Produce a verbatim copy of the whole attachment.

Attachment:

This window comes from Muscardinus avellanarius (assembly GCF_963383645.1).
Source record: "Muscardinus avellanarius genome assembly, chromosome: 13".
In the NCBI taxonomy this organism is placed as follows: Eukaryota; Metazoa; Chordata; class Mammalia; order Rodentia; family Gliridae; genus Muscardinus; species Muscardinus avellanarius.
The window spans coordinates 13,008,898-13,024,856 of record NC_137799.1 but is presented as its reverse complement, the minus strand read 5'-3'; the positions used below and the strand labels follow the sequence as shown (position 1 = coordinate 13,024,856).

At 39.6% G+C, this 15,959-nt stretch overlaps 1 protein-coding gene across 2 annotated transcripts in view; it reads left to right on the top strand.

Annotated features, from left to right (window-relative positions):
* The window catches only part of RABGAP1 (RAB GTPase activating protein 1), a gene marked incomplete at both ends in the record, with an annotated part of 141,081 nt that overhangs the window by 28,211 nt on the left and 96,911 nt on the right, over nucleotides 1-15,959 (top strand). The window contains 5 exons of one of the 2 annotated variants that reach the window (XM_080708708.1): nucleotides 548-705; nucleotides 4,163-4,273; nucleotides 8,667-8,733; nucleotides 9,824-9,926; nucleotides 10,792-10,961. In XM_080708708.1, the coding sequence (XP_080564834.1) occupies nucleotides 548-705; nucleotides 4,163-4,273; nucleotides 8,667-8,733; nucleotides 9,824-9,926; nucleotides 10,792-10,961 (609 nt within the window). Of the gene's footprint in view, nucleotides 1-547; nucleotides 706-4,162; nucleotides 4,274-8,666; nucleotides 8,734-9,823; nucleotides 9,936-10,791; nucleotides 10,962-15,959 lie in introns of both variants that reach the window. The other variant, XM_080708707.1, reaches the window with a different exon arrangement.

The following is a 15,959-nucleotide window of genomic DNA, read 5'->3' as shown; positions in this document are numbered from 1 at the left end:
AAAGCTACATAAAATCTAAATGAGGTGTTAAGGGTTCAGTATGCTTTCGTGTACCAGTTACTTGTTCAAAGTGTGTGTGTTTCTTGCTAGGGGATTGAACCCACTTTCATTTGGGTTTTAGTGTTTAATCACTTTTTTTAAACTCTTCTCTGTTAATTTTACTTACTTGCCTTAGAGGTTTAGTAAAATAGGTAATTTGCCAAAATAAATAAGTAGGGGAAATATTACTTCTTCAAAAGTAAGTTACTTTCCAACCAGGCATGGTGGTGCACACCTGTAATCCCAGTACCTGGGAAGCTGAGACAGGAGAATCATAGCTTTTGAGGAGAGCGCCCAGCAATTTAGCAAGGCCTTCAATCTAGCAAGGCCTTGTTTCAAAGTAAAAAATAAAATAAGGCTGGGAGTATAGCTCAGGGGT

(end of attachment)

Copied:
This window comes from Muscardinus avellanarius (assembly GCF_963383645.1).
Source record: "Muscardinus avellanarius genome assembly, chromosome: 13".
In the NCBI taxonomy this organism is placed as follows: Eukaryota; Metazoa; Chordata; class Mammalia; order Rodentia; family Gliridae; genus Muscardinus; species Muscardinus avellanarius.
The window spans coordinates 13,008,898-13,024,856 of record NC_137799.1 but is presented as its reverse complement, the minus strand read 5'-3'; the positions used below and the strand labels follow the sequence as shown (position 1 = coordinate 13,024,856).

At 39.6% G+C, this 15,959-nt stretch overlaps 1 protein-coding gene across 2 annotated transcripts in view; it reads left to right on the top strand.

Annotated features, from left to right (window-relative positions):
* The window catches only part of RABGAP1 (RAB GTPase activating protein 1), a gene marked incomplete at both ends in the record, with an annotated part of 141,081 nt that overhangs the window by 28,211 nt on the left and 96,911 nt on the right, over nucleotides 1-15,959 (top strand). The window contains 5 exons of one of the 2 annotated variants that reach the window (XM_080708708.1): nucleotides 548-705; nucleotides 4,163-4,273; nucleotides 8,667-8,733; nucleotides 9,824-9,926; nucleotides 10,792-10,961. In XM_080708708.1, the coding sequence (XP_080564834.1) occupies nucleotides 548-705; nucleotides 4,163-4,273; nucleotides 8,667-8,733; nucleotides 9,824-9,926; nucleotides 10,792-10,961 (609 nt within the window). Of the gene's footprint in view, nucleotides 1-547; nucleotides 706-4,162; nucleotides 4,274-8,666; nucleotides 8,734-9,823; nucleotides 9,936-10,791; nucleotides 10,962-15,959 lie in introns of both variants that reach the window. The other variant, XM_080708707.1, reaches the window with a different exon arrangement.

The following is a 15,959-nucleotide window of genomic DNA, read 5'->3' as shown; positions in this document are numbered from 1 at the left end:
AAAGCTACATAAAATCTAAATGAGGTGTTAAGGGTTCAGTATGCTTTCGTGTACCAGTTACTTGTTCAAAGTGTGTGTGTTTCTTGCTAGGGGATTGAACCCACTTTCATTTGGGTTTTAGTGTTTAATCACTTTTTTTAAACTCTTCTCTGTTAATTTTACTTACTTGCCTTAGAGGTTTAGTAAAATAGGTAATTTGCCAAAATAAATAAGTAGGGGAAATATTACTTCTTCAAAAGTAAGTTACTTTCCAACCAGGCATGGTGGTGCACACCTGTAATCCCAGTACCTGGGAAGCTGAGACAGGAGAATCATAGCTTTTGAGGAGAGCGCCCAGCAATTTAGCAAGGCCTTCAATCTAGCAAGGCCTTGTTTCAAAGTAAAAAATAAAATAAGGCTGGGAGTATAGCTCAGGGGT